# What does it mean to not be able to take the derivative of a function multiple times? [duplicate]

I'm taking a intro to mathematical analysis course and I'm having trouble understanding this definition.

They are talking about how it can be interesting to see what happens if you take the derivative of a function multiple times (this is discussed in the intro to Taylor polynomials). They throw this definition at us, which they call $$C^kfunctions$$:

A function $$f: I \rightarrow \mathbb{R}$$ belongs to $$C^k(I)$$ if it is possible to take the derivative of the function k times on $$I$$ and if $$f^{(k)}(x)$$ is continuous on $$I$$

I'm a little confused by this. Aren't all functions $$C^\infty$$ then? Can't you just keep taking the derivative of a function even if it becomes $$0$$? Specifically I'm on a chapter now where they are discussing curve integrals and they keep mentioning that it is a $$C^2$$ function. What does this mean? Can you only take the derivative 2 times?

I'm confused and can't wrap my mind around it. I would love if anyone was able to explain it in such a way that I could understand and apply it. Thanks in advance.

## marked as duplicate by José Carlos Santos, YuiTo Cheng, Lord Shark the Unknown, Robert Soupe, CesareoJun 19 at 8:36

• Most functions are differentiable infinite many times, at least in a suitable interval. Of course, one can construct "pathological" functions for nearly every property. Still a big class of functions are differentiable on $\mathbb R$ infinite many often, like the sine-function, the cosine-function, $e^x$ , the polynomials and any composition of those functions. – Peter Jun 18 at 7:44
• @Peter Depends on what you mean by "most". – John Coleman Jun 18 at 17:21
• @Peter Most mathematicians would say most functions are not differentiable at all – Bananach Jun 18 at 18:31
• See here for an example of a function where the derivative of a function isn't differentiable. – EJoshuaS Jun 18 at 20:19
• @JohnColeman It also depends on what your definition of "is" is. – EJoshuaS Jun 18 at 20:20

Aren't all functions $$C^\infty$$ then? No. Examples of functions whose $$k$$-th order derivative is not continuous abound for every $$k$$. It is true that $$C^1$$ functions are very similar to $$C^\infty$$ functions, but for the time being it is better to focus on the ones we will encounter.

There are even functions that are continuous but not derivable at any point. One of them is the Weierstrass function, and I'm pretty sure you'll encounter it further down the road in this course. If you find this read difficult to follow, don't worry, I'm sure your lecturer will give you great explanations (and you are of course welcome to ask).

Can't you just keep taking the derivative of a function even if it becomes $$0$$? $$0$$ is just another value a derivative can take. There are some functions that lack a derivative. Some do have a derivative. Of these, some are zero; some are not.

Specifically I'm on a chapter now where they are discussing curve integrals and they keep mentioning that it is a $$C^2$$ function. What does this mean? Can you only take the derivative 2 times? Not exactly. It means that the second derivative is continuous, but it says nothing about the third one, because it doesn't really matter. $$C^3$$ functions are also $$C^2$$: note that if you can do something like taking derivatives three times you can also do it twice, but being able to do it twice is no guarantee you can go on and do it a third time.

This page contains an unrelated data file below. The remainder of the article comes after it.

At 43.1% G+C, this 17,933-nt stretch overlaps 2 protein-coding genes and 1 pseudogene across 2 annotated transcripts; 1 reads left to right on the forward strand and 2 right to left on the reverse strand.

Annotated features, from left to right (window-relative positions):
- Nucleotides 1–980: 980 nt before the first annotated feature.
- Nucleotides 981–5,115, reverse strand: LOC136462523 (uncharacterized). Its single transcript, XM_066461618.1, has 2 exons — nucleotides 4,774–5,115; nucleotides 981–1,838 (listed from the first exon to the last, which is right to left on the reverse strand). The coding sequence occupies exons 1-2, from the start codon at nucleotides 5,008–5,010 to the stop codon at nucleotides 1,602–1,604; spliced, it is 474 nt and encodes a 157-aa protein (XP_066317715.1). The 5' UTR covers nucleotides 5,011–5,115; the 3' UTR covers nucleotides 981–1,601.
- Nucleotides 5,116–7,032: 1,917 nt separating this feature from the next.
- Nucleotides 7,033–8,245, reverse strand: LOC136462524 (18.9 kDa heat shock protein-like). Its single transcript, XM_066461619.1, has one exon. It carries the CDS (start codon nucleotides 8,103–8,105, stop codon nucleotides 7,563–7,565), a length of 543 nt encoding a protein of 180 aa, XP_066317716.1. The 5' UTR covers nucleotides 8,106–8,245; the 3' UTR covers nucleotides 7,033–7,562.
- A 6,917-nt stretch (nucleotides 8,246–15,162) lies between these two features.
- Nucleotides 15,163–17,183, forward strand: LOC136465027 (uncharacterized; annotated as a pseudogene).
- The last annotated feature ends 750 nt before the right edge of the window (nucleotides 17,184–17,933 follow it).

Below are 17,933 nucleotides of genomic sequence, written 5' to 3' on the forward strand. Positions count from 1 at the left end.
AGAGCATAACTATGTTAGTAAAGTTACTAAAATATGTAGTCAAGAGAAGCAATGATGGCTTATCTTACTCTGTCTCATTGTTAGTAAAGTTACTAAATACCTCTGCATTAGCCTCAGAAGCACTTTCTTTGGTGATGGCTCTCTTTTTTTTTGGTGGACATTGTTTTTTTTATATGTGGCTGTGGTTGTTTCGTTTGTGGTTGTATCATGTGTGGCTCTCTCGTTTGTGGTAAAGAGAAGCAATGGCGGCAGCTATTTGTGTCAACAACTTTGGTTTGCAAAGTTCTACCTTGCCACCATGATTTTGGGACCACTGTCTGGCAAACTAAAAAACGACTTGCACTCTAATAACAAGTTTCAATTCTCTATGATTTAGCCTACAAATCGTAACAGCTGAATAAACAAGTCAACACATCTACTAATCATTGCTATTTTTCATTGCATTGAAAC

• It didn't even cross my mind that there existed functions where you couldn't take the derivative but of course that makes sense! I already had all the information to make this conclusion myself but it just hadn't clicked in my mind. This suddenly makes way more sense, thank you so much! – VictorVH Jun 18 at 7:41
• You're welcome! Also, look at the other answers (esp. @Henry's), where you have some of the most common isolating examples, i.e. of functions that are $C^k$ but not $C^{k+1}$ for a certain $k\in\mathbb N$. – Sam Skywalker Jun 18 at 7:47
• @VictorVH: Another thing to bear in mind is that you might take a derivative and get a function which is not continuous. The classic example is $f(x)=x^{2}\sin(1/x),$ with $f(0)=0.$ – Will R Jun 18 at 20:20

As an example:

• $$f(x)=6|x|$$ does not have a derivative at $$x=0$$
• $$g(x)=3x|x|$$ does have a first derivative everywhere of $$f(x)$$ but not a second derivative at $$x=0$$
• $$h(x)=x^2|x|= |x^3|$$ has a first derivative everywhere of $$g(x)$$ and a second derivative of $$f(x)$$ but not a third derivative at $$x=0$$

Some functions have a derivative that cannot be further differentiated.

For example, consider the function $$f(x) = |x|$$. It is not differentiable but it can be integrated. Any antiderivative $$F(x)$$ of $$f(x)$$ will be differentiable and we have $$F'(x) = f(x)$$. Since $$f$$ is continuous, $$F \in C^1$$ but since $$f$$ is not differentiable, $$F \notin C^2$$.

I think a picture can help explain what's going on here. Below is a graph of a function (red) and its derivative (blue). The original function is differentiable, which we can see by its lack of "sudden turns". However, the derivative is not, as evidenced by the "pointy turn" at $$(0,0)$$.

\begin{align} \text{(red)} \qquad f(x) &= x \cdot |x| \qquad\qquad \qquad \\ \text{(blue)} \quad\,\,\, f'(x) &= 2 \cdot |x| \qquad\qquad \qquad \end{align} Part of the reason why this idea can be confusing is that the original (red) function looks smooth, but it's not smooth by the math definition since its first derivative isn't differentiable. While $$f(x)$$ has no pointy bits, it has the spirit of one inside, just waiting to be released.

(By the way, if you're wondering how we derive $$f'(x)$$ you can see that here.)